(Bloomberg) -- US nationals, weary of polarized politics and the soaring cost of living, are taking up residency overseas — a role reversal for what’s long been considered one of the most powerful passports in the world.
Amy Leavitt, 66, and her husband, Ralph, 73, were dismayed by the bitter divisions laid bare by the pandemic, so they swapped their woodsy Vermont farm for 27 acres on Portugal’s southwest coast. It was difficult to pass up the opportunity for a seaside spread where Ralph — an organic farmer — can grow flowers and vegetables year-round. It didn’t hurt that the property taxes are one-tenth what they pay in Vermont.
The Leavitts plan to apply for Portuguese citizenship after five years, as the country’s Golden Visa program allows, and they’re working on getting visas for their sons, too.
“It’s just no comparison,” said Amy, a writer and voice coach. “The cost of living in Portugal is a lot less than in the United States.”
Citizenship-by-investment programs are a roundabout way of effectively buying a passport or visa, with government bodies granting residency, and in some cases, citizenship, in return for a specified minimum investment. Through Portugal’s program, for instance, participants can obtain a visa by investing at least 350,000 euros ($365,225) in real estate outside the main urban or tourist areas or 500,000 euros in an approved Portuguese venture fund.
Historically, these programs have been popular with wealthy individuals, from places like South Africa or Russia, who are seeking fewer visa restrictions when traveling or an escape hatch, typically to Europe, if things at home turn tumultuous. Americans haven’t been as interested, partly because the US taxes all its citizens regardless of where they live.
But soaring expenses, a rancorous partisan atmosphere and a strong US dollar have more Americans either making the move or getting a second visa just to have the option. A poll released this week by the Wall Street Journal and research center NORC found that almost half of respondents didn’t feel they had a good chance of improving their standard of living, while 86% agreed that Americans are greatly divided on values.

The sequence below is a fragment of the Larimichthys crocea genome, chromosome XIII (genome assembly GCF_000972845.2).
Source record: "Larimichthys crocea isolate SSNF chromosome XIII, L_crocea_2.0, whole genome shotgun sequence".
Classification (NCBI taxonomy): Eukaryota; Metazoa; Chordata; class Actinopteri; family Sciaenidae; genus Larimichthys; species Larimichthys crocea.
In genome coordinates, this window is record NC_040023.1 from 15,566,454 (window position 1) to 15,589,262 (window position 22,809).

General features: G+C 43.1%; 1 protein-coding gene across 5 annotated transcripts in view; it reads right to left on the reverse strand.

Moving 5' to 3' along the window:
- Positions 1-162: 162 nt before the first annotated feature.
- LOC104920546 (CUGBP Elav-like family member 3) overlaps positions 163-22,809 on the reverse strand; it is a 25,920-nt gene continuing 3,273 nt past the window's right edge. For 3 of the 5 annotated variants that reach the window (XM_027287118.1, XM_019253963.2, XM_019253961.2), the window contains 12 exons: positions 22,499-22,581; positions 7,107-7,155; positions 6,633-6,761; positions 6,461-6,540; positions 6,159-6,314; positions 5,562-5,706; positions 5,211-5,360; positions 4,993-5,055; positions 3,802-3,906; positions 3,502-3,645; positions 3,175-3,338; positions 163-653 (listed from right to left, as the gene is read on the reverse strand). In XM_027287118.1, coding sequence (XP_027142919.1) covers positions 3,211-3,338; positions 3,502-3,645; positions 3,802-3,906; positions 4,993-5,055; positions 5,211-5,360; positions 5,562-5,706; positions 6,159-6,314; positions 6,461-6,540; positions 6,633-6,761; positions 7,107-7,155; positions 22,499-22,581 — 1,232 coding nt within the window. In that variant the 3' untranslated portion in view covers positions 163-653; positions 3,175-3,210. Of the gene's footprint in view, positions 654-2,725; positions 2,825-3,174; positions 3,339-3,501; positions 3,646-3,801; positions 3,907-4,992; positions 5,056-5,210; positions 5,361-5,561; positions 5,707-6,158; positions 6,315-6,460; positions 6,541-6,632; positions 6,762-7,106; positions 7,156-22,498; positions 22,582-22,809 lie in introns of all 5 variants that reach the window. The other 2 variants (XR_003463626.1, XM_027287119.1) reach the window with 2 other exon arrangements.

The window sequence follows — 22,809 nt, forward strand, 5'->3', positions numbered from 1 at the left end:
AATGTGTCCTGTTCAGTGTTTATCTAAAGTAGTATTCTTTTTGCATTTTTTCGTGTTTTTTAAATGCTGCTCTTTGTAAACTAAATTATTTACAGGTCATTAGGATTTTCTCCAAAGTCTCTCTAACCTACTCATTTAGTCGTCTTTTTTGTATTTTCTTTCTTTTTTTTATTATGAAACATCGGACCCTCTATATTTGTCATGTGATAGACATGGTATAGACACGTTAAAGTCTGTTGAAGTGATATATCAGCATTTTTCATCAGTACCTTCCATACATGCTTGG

Andrew Henderson, founder of the visa consultancy firm Nomad Capitalist, said he has more than three times as many clients as he did in 2019, with some expressing frustration with vaccine mandates and many more viewing the highest inflation in decades as "the nail in the coffin." Others, like computer programmer Eric Nelson, say last year’s storming of the Capitol was the final straw. He left his home in Boulder, Colorado, and now divides his time between six countries.
Of course, these programs are available only to those with the financial means to leave their current residences, without family or work obligations tying them down. You have to be able to afford both the initial investment and the cost of frequent travel. The interest is strongest among remote workers, the crypto wealthy and retirees, some of whom quit working sooner than anticipated in the upheaval of the past couple years.
The pandemic also illuminated the benefits of a second passport as nations shuttered borders to contain the virus, according to Murat Coskun, founder of immigration consultancy, Get Golden Visa. Since the pandemic started, he has seen a sixfold increase in clients for Portugal’s Golden Visa, and Americans now comprise a quarter of them, up from 5% two years ago. The US citizens he works with are most frequently relocating to Portugal, Spain and Greece because of the mild climate and travel opportunities within Europe.
No organization formally tracks visa purchases on a global scale, but companies that specialize in advising clients looking to relocate report that business is booming. Henley & Partners, a London-based consultancy said inbound inquiries globally jumped 89% last year, even after a big spike in 2020 that was driven by Americans. Apex Capital Partners said it has seen a 200% rise in applications from US citizens since early 2020, according to vice president Armand Tannous. Canada saw the next biggest surge, at 47%.
The practice of selling visas has come under scrutiny. Cyprus suspended its citizenship-by-investment program in 2020 after the a top-ranking politician was caught offering to help a Chinese businessmen with a criminal record get a Cypriot passport. The European Commission has repeatedly warned Malta and Bulgaria to end their so-called golden passport schemes, which like Portugal’s, give applicants a back-door option to EU citizenship. The programs’ popularity with rich Russians has heightened criticism amid the war.
Still, some countries are exploring adopting the programs to rebuild government coffers ravaged by Covid and inflation, and to court the growing hordes of crypto rich. Katie Ananina, founder of Plan B Passports, said she’s helped about 400 people move to El Salvador in the past year, all of them anticipating the country’s announced — but not yet implemented — residence-by-investment program.
Ananina focuses exclusively on the crypto wealthy. She said her clients appreciate President Nayib Bukele’s embrace of Bitcoin. They’ve also been drawn to El Salvador’s loose Covid protocols and lack of capital gains taxes on assets like cryptocurrencies.
“They’re trying to compete for the right audience,” she said.
--With assistance from Slav Okov.
To contact the authors of this story:
Devon Pendleton in New York at [email protected]
Claire Ballentine in New York at [email protected]
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